It was our Battalion Level AT weapon in the early 1970s. They were a blast to drive around without the gun. Eventually, they were replaced by Dragons. They had a really good .50cal spotting rifled which meant an excellent chance for a first round hit. Shoot & Scoot was SOP because of the backblast. At Khe Sanh, they used the 106 to take out sniper positions.

deadhead: The ONTOS had 6x 106 RR mounted on them. After firing six Beehive rounds there was not anything that was going to be shooting back at you. The hatch and ready ammo were in the rear and there was some cover when reloading.


Legion 416 Feb 2019 9:25 a.m. PST

Glad to help deadhead !

Duster M42
The US Army Air Defense units used the M42 Duster. Was a twin 40mm AAA gun mounted on the M41 chassis. link Was effective against massed Infantry attacks which was it's primary use in SE Asia, as well as aircraft. But I don't remember hearing of anytime the NVAF were used for CAS. Only CAP.

At Khe Sahn and elsewhere in Vietnam, the US ARMY had ADA units with the M42 and Quad mounted .50s mounted on trailer towed by Deuce & 1/2 Cargo trucks. A leftover from WWII. In '78 at Ft. Lewis, WA. Those Quad .50s were still in use. When I was there for cadet advanced training at that time. They could do a lot of damage to troops, equipment and aircraft.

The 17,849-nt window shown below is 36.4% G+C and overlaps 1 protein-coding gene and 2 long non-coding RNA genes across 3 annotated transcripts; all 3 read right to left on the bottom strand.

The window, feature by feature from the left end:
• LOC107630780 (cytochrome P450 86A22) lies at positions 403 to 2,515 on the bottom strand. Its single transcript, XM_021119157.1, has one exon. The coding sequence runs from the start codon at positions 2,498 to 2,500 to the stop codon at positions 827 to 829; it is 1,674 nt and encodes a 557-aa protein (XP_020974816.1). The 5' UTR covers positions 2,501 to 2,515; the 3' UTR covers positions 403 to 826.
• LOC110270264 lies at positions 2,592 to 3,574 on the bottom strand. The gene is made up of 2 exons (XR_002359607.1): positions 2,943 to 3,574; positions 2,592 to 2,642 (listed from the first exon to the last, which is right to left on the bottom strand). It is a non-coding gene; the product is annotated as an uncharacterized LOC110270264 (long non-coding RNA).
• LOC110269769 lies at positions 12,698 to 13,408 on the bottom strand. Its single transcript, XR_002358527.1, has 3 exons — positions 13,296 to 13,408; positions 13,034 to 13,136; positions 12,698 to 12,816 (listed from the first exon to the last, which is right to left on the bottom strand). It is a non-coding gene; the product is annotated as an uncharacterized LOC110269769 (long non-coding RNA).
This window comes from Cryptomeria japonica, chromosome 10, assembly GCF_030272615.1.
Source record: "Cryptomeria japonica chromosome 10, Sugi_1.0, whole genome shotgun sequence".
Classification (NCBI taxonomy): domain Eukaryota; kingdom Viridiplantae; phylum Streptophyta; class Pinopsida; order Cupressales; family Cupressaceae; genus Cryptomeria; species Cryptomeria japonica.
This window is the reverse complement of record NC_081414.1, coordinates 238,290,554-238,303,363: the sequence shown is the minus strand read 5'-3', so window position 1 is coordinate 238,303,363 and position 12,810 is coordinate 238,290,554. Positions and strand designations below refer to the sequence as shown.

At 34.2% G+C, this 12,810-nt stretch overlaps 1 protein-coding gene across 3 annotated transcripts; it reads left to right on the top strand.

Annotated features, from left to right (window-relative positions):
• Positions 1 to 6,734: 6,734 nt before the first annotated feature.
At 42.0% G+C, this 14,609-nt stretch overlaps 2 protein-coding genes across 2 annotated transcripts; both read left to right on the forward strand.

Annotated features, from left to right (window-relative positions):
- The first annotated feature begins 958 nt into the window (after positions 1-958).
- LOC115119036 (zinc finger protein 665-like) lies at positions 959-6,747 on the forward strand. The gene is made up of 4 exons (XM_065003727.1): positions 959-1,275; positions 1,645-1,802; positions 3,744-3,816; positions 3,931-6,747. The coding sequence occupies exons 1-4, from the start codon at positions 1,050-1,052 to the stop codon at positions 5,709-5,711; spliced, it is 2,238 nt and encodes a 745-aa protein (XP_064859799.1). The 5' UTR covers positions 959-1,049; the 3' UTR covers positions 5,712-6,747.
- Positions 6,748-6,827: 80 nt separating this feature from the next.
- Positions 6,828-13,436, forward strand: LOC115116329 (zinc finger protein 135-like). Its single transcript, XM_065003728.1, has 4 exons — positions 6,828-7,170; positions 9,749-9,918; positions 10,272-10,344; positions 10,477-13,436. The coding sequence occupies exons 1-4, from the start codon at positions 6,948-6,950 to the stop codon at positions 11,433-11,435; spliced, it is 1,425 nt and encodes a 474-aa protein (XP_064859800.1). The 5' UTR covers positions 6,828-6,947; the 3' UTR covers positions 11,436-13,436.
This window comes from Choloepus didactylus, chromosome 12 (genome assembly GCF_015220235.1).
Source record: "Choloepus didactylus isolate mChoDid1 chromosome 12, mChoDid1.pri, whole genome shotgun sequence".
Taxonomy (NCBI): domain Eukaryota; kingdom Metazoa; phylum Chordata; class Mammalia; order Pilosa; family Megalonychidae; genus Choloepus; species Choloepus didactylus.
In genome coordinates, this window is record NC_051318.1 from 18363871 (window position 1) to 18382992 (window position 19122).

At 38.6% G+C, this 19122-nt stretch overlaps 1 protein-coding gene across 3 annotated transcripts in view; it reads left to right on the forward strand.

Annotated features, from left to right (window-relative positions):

they were replaced by Dragons
Yes, each Army Infantry Platoon when I was on active duty, '79-'90 had one Dragon per squad. They were man-packed. Only good for about 1000m. But was better than nothing. Could be mounted on an M113 too in Mech Cos.

Wolfhag Supporting Member of TMP16 Feb 2019 11:55 a.m. PST

In VN the Army used the duster for convoy protection riding shotgun. Think of it as having two high velocity automatic 40mm grenade launchers. They were great suppressing ambushes.

The quad 50's were normally set up at firebases.


d88mm1940 Supporting Member of TMP16 Feb 2019 1:28 p.m. PST

I had a mule for about a month, when I was in country. I got it 'in a trade', as we often did. It did not have a gun. It was just the basic vehicle. I was fun to drive. Kind of like a gokart. The shift lever kept falling thru the shifting brackets and would fall straight down. It was hairy trying to reach down at 10 mph to recover it. We used to have a game where a 40,000 pound forklift would try to run you over. Great fun!